Radical new way to approach dementia treatments

23 Mar 2021

A partnership between Macquarie University neuroscientist Professor Lars Ittner and UQ Diamantina Institute cancer expert Professor Nikolas Haass has led to the breakthrough discovery of a mechanism that protects neurons from dementia-causing plaques.

The process by which Alzheimer’s Disease develops has been debunked by the researchers harnessing a system originally developed for cancer research, paving the way for a radical rethink of how researchers look for dementia treatments.

Professor Haass said the discovery would allow researchers to observe and analyse the life cycle of individual brain cells over time, including their response to potential new drug treatments.

“Our findings are very exciting, as we challenge one of the long-standing theories for how Alzheimer’s Disease develops,” Professor Haass said.

“We found that neurons (nerve cells) that are able to restart the cell cycle program are protected from the toxic effect of the Alzheimer β-amyloid, while neurons that are not able to do so will die.

“Thus, this discovery paves the way for a radical rethink on how to approach the search for treatments of dementia.”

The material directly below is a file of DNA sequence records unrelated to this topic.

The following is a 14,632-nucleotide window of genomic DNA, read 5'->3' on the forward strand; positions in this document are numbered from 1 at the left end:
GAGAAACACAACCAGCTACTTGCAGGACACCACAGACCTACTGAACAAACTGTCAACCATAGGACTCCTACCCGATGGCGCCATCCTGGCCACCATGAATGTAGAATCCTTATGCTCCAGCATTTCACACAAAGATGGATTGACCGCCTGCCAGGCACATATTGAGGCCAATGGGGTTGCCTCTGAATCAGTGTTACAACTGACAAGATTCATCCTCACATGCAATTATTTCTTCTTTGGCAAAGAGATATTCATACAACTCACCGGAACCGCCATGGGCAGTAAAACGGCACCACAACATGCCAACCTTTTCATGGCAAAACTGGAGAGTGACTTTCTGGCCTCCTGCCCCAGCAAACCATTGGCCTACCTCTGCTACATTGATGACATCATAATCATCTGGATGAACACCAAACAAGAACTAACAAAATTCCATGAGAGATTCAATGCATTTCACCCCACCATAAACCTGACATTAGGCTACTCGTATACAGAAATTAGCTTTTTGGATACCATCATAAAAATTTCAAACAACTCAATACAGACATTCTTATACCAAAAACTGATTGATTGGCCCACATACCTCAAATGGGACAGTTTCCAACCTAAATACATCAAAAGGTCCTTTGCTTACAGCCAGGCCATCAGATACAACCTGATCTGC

The new findings reveal that mechanisms in brain cells, which were previously thought to be associated with cell death in Alzheimer’s Disease, appear to actually be providing a protective mechanism, resisting Alzheimer’s Disease cell death and potentially prolonging progression of the disease.

Professor Haass established and further developed a method to study cell cycle and cell death in cancer in real time.

“Using this approach, I can observe and analyse the fate of individual cells over time, for example in response to drugs or toxins,” Professor Haass said.

Professor Haass applied his expertise about the cell cycle behaviour, which is considered unique in the field of neurobiology.

Crucial to the findings was the sharing of knowledge between Macquarie University’s Dementia Research Centre and UQ’s Faculty of Medicine’s Experimental Melanoma Therapy Group.

Macquarie University’s Professor Lars Ittner said the collaboration demonstrated that methodologies developed for research in to one disease (cancer) could be extended to interdisciplinarily address other entities, such as Alzheimer’s Disease.

“This discovery reveals the need to continue to join forces where interdisciplinary barriers exist; without a cancer researcher involved we wouldn’t have been able to get to this finding,” Professor Ittner said.

“A cell state that we so far believed to drive the disease is actually protecting the neurons. This opens up new research avenues, ideas and opportunities to harvest natural protective mechanisms for future dementia drug development.”

The research paper, co-authored by Professor Haass and Professor Ittner, has been published in the prestigious Proceedings of the National Academy of Sciences (PNAS) journal (DOI 10.1073/pnas.2011876118).

Media: Professor Nikolas Haass, n.haass1@uq.edu.au, 3443 7087; Faculty of Medicine Communications, med.media@uq.edu.au, 3365 5118, 0436 368 746.